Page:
A recent article, Procedure Trumps Substance: Alberta Court
of Appeal Grants Certification in Warner v Smith & Nephew
Inc, 2016 ABCA 223("Warner"), published on
McCarthy Tétrault's Canadian Class Actions Monitor blog
may be of interest to readers of the Canadian Appeals Monitor blog.
Kelli McAllister and Renee Reichelt explore the ongoing tension in
certification motions where courts are to provide a meaningful
screening device but refrain from assessing the merits of the
In Warner, the Alberta Court of Appeal disagreed on
whether to consider if a plaintiff can prove her claims at the
certification stage. Justice Slatter, in dissent, noted at
paragraph 112 that neither side could prove certain allegations
relating to long-term effects of a hip-resurfacing device –
neither science nor medicine had resolved the issue: "[i]f the
scientists and doctors have been not been able to resolve this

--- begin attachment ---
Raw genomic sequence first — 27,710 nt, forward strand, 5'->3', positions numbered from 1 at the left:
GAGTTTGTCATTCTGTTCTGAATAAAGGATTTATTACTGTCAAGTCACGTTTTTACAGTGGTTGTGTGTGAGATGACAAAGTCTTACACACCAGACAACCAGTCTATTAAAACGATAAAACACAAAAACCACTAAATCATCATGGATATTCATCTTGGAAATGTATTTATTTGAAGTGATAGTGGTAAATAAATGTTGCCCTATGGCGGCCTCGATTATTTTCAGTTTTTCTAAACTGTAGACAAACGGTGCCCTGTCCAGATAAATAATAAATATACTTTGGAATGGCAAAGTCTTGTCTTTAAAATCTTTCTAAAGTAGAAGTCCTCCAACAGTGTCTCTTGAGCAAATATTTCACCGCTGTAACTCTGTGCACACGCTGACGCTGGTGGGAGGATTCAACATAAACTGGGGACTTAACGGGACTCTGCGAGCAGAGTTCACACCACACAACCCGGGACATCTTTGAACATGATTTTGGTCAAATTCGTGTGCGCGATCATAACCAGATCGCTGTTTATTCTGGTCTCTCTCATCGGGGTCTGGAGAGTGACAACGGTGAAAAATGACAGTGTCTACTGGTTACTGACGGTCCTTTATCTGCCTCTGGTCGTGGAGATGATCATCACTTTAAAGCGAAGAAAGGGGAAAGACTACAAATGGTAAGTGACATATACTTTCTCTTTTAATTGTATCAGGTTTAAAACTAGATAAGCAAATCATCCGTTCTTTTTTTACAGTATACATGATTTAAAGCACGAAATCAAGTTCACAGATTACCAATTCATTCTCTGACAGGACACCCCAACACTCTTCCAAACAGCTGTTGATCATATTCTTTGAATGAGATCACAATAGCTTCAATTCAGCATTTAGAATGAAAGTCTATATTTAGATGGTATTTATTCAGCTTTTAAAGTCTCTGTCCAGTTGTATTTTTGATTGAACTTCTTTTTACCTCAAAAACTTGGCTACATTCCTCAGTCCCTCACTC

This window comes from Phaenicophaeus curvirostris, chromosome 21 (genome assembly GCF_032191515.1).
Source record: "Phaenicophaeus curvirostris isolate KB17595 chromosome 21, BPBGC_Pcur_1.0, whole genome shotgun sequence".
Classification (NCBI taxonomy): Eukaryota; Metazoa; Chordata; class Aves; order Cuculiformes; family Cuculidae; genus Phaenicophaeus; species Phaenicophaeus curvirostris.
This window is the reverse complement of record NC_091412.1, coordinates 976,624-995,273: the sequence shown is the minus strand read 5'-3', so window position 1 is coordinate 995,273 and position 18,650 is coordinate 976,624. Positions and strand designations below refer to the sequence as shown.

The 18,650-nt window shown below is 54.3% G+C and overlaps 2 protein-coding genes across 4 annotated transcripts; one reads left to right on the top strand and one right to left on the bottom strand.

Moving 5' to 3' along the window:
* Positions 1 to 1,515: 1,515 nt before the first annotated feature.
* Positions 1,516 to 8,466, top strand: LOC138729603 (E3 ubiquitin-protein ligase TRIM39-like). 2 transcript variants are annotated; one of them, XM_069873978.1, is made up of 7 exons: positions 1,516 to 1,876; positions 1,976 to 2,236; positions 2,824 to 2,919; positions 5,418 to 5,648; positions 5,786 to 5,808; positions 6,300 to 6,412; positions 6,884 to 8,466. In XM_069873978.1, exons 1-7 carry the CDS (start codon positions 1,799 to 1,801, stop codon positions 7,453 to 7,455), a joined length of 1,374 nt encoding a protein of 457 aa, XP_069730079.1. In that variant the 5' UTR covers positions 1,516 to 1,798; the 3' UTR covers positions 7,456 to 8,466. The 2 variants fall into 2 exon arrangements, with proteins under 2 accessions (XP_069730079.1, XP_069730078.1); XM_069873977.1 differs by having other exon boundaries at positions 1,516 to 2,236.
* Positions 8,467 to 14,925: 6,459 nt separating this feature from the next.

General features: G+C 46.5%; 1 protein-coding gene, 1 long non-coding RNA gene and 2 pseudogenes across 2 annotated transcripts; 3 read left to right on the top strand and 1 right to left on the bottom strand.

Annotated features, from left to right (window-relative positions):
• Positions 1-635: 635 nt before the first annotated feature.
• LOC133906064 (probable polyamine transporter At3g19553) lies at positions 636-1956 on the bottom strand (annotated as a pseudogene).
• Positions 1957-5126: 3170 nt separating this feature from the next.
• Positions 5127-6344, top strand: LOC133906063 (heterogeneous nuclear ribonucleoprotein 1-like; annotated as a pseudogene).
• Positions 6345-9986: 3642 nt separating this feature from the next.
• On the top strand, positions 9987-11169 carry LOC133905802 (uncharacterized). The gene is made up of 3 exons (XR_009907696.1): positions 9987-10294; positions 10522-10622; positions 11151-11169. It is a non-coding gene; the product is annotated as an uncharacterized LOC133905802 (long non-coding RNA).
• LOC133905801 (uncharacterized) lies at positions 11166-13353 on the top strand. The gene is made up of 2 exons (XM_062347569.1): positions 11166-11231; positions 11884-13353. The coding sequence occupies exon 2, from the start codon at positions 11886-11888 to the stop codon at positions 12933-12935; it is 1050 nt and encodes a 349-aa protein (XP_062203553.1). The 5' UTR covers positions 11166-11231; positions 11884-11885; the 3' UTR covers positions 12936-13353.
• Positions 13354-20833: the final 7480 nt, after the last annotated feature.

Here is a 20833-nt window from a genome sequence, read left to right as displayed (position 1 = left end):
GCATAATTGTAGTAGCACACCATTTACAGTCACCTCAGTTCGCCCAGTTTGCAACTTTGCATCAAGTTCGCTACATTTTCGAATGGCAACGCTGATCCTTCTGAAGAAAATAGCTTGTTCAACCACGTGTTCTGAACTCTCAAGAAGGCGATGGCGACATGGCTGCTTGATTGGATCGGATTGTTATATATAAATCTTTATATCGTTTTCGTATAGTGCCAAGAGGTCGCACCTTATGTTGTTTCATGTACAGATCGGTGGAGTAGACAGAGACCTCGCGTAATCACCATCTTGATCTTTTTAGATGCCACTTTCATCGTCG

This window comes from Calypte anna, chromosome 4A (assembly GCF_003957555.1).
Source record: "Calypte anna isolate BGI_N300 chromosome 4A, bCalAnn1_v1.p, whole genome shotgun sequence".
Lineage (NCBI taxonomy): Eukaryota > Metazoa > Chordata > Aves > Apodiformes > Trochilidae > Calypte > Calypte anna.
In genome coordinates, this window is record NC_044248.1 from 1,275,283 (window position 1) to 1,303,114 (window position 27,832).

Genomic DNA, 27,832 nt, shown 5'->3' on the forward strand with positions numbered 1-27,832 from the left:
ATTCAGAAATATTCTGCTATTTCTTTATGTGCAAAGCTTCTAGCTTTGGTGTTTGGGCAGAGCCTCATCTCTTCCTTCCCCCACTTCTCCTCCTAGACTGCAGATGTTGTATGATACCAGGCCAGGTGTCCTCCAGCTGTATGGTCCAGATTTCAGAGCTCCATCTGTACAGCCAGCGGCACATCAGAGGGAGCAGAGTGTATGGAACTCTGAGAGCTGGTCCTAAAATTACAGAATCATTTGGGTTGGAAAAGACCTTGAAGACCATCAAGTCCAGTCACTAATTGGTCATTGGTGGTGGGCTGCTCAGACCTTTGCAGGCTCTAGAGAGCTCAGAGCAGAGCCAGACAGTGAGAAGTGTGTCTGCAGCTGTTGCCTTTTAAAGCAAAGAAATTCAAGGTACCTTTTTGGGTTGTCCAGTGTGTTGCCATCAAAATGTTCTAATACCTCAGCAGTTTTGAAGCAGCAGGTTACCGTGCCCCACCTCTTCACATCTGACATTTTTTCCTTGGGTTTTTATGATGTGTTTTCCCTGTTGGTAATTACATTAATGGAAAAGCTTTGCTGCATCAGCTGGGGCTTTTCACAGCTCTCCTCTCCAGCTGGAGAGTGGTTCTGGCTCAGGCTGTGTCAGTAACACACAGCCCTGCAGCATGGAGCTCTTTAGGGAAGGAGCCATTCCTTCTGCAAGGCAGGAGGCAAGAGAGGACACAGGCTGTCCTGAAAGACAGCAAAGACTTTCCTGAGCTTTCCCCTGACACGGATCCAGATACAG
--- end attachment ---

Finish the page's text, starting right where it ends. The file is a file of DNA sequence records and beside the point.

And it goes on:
issue using the usual scientific methods (lab experiments, long
term blind studies, etc.) how is it realistic to think that a trial
judge is going to find the answer in a civil trial? A trial judge
has no laboratory." The majority was unmoved. The plaintiff
did not need to establish the strength of her claim or whether
expert evidence could prove it. Certification is a procedural
motion only. Whether leave to appeal to the Supreme Court of Canada
will be sought in Warner remains to be seen. However, in
Pro-Sys Consultants Ltd v Microsoft Corporation,2013 SCC 57 the Supreme Court of Canada
reaffirmed that certification is a meaningful screening device. How
a court can meaningfully screen propose class actions without some
consideration of the merits remains a divisive issue in class
actions and a fertile ground for further appellate
It's not often that our little blog intersects with such titanic struggles as the U.S. presidential race – and by using the term "titanic" I certainly don't mean to suggest that anything disastrous is in the future.
J.J. v. C.C., is an interesting case in which the court held that an automotive garage owes a duty to minor children to secure the vehicles on the premises by locking the cars and safely storing the car keys...
In Irwin v. Alberta Veterinary Medical Association, 2015 ABCA 396, the Alberta Court of Appeal found that the "ABVMA" failed to afford procedural fairness to a veterinarian undergoing an incapacity assessment.
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